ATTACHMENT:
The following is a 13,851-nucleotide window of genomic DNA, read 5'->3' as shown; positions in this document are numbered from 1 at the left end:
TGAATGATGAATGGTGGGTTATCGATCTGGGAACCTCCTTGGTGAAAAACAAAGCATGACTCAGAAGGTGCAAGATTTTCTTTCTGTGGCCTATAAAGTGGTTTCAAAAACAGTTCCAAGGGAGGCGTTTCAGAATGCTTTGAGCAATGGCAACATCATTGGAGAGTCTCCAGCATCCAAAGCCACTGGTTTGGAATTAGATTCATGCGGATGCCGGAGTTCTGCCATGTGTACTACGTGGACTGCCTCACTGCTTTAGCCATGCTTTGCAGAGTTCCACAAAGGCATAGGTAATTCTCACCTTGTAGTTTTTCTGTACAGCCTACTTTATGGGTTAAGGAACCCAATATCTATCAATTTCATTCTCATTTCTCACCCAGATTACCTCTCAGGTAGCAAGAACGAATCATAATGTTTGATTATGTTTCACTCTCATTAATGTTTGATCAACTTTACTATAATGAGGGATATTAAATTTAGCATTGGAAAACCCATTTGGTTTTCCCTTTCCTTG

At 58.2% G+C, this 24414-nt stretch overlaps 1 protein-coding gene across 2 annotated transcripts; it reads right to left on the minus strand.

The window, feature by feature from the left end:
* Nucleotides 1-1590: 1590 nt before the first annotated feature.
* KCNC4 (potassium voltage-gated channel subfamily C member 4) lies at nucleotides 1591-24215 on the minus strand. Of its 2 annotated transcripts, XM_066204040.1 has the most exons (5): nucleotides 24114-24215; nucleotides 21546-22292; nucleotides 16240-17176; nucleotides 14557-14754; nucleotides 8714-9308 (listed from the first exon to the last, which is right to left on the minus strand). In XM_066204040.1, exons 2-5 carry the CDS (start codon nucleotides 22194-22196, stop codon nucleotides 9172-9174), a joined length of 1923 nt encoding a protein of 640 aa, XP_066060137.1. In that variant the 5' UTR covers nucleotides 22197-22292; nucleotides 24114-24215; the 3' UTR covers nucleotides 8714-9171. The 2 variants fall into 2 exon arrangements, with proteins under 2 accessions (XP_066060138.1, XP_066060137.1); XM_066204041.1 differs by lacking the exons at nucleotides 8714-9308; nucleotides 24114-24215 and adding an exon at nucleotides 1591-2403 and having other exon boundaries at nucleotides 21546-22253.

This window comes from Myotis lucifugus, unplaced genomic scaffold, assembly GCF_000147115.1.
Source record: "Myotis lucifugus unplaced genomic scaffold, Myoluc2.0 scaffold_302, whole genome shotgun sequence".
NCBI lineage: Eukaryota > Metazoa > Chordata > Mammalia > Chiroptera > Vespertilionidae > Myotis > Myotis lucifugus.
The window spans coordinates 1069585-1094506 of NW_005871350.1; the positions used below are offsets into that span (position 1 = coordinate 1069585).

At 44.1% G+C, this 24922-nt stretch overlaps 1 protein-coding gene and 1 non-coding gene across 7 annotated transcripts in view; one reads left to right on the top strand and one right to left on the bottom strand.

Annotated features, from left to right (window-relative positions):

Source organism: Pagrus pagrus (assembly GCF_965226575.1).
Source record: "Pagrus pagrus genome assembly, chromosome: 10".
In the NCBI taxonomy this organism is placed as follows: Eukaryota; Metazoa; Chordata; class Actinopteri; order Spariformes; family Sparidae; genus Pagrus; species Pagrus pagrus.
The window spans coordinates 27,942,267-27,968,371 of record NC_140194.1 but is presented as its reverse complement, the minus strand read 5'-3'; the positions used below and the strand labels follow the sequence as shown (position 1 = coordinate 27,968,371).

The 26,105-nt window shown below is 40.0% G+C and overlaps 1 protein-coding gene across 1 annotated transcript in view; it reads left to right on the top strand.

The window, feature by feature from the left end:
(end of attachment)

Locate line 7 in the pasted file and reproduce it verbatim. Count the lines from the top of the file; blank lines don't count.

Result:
This window comes from Myotis lucifugus, unplaced genomic scaffold, assembly GCF_000147115.1.